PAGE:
Comment: Re:Yes to Brexit (Score 1) 379

The mostly-unspoken underlying question here is whether the people of Europe actually want to bound together in that way. Some people do see a United States of Europe in the future. Generally speaking, the people of the UK don't, or at least don't want to give up our own national identity to become part of such an umbrella organisation, any more than Canada wants to be the 51st state just because some Canadians speak the same language as most people in the US and they share a border and some broadly similar political views.

Comment: Re:Yes to Brexit (Score 1) 379

[Free movement] just needs to be worked out, not abandoned.

In principle, I agree with you.

However, "working it out" when you're starting with the level of disparity between countries like the UK and Germany on the one hand and the "new Europe" nations on the other is a generational problem that will take many years to solve. It's not something that can be finished in a matter of months with a quick treaty or two.

In the meantime, if you immediately establish tight integration as something like joining the EU does, you have artificially increased the pressure on both the weaker and the stronger nations. Consider that Greece -- which was already an EU member and part of the Eurozone -- is still in serious economic trouble today, coming up to seven years after the big crash. There are still serious political frictions there over dealings with Europe, and there are still serious political frictions in nations like Germany, where they have been picking up the tab for all that time.

One possible alternative is to provide humanitarian and economic aid to less fortunate nations without such close formal ties. For example, the UK has a government department responsible for international development. It has thousands of staff, and now sends over £10B per year in aid funding, mostly to nations across Africa, Asia and the Middle East. This makes the UK the #2 provider of official development aid (after the US) in absolute terms, and the #5 provider (after Norway, Sweden, Luxembourg, and Denmark) relative to gross national income.

So again, if the UK were no longer part of the EU, this doesn't necessarily mean the UK would no longer support the economic development of the "new Europe" states. A cynic might also point out that unlike the EU, there are also actual accounts showing where the money for UK overseas aid is really going and robust mechanisms for reporting and shutting down fraudulent claimants.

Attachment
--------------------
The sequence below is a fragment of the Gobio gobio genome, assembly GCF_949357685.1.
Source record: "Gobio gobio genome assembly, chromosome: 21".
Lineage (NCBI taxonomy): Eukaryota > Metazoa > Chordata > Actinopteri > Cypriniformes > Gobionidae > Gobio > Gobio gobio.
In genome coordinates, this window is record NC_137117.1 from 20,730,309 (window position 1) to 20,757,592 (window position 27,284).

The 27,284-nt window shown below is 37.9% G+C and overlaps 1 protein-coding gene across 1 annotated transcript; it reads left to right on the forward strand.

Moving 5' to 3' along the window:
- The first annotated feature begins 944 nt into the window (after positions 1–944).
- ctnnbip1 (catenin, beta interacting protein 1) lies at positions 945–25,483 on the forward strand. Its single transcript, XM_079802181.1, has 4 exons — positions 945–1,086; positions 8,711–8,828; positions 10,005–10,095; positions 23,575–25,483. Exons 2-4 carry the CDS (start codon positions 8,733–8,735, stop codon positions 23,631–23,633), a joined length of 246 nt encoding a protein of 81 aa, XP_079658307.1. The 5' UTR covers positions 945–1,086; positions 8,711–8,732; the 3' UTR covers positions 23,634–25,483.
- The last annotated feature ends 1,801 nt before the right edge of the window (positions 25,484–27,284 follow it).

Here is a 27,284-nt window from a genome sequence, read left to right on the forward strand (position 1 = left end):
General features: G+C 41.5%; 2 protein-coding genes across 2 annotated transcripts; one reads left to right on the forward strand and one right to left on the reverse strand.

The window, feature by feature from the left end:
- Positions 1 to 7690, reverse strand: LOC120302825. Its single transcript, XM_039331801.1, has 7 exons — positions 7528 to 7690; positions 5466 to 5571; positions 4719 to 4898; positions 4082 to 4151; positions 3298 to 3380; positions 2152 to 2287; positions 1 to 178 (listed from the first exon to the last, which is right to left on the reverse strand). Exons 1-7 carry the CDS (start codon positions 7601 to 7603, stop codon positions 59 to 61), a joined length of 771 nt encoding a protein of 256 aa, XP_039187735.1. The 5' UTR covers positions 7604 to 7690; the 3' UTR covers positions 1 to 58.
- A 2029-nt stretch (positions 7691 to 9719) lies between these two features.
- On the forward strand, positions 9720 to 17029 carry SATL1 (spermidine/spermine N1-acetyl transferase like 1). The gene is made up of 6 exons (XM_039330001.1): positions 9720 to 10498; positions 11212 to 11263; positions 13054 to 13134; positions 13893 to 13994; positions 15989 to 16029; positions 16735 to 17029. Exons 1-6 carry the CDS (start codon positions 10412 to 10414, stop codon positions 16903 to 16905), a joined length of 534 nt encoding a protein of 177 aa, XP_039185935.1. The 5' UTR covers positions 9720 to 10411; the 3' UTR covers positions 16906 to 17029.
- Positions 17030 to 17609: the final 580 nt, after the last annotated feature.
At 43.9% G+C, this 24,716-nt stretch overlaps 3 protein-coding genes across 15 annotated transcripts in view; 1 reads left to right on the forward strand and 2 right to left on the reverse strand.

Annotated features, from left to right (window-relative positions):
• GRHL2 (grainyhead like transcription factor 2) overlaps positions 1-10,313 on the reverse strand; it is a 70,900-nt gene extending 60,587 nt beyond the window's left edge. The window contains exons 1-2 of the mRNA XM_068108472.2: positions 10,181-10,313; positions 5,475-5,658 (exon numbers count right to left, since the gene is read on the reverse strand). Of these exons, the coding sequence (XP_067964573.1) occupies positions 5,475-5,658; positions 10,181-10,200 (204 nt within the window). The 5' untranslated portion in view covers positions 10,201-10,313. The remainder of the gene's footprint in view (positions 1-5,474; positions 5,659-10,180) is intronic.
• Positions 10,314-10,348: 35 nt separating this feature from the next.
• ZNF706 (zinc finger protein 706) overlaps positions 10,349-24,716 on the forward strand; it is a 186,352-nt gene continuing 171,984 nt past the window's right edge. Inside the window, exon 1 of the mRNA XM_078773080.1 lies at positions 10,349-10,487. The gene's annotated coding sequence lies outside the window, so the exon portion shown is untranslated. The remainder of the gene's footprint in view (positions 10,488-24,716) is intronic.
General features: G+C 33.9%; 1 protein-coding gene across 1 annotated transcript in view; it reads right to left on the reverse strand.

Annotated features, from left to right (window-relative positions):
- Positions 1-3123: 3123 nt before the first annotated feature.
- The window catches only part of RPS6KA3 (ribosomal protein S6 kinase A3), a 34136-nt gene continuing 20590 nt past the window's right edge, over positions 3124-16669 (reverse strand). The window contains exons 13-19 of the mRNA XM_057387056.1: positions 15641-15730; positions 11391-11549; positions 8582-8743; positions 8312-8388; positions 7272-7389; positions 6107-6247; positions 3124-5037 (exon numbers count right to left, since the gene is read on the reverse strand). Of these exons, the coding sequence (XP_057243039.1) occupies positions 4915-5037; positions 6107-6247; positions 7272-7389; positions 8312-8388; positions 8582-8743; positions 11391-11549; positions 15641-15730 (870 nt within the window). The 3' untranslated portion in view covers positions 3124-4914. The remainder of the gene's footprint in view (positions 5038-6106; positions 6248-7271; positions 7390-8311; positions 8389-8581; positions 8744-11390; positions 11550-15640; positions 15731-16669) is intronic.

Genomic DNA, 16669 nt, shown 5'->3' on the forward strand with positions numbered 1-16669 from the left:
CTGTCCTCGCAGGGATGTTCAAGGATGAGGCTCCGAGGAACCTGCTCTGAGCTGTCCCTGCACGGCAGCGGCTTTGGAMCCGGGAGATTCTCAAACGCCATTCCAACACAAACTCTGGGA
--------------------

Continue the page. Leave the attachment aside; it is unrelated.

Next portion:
For the near future, this kind of arrangement might be more beneficial to the nations receiving the aid and impose a lower risk on the nations giving it, without the mechanics of shared currencies and the like clouding the issue. So again, looking at the big picture, I don't see much of an argument for the UK becoming more tightly integrated with the EU and in particular joining the Eurozone given the current economic disparity among member states.

Comment: Re: This isn't a question (Score 1) 553

by AK Marc (#49762843) Attached to: Ireland Votes Yes To Same-Sex Marriage
There are no negative consequences to breaking a contract, outside the contract. If I call up and cancel my mortgage contract, there are set penalties, written into the contract, same with phone service, for those under contract. But the State doesn't punish you for entering into a contract lightly. For your scenario to work, the State would have to be involved in every contract, and punishing people that enter/break lightly.

That would result in the system we have now, with state sanctioned marriages, and controls on them.

"The Amiga is the only personal computer where you can run a multitasking operating system and get realtime performance, out of the box." -- Peter da Silva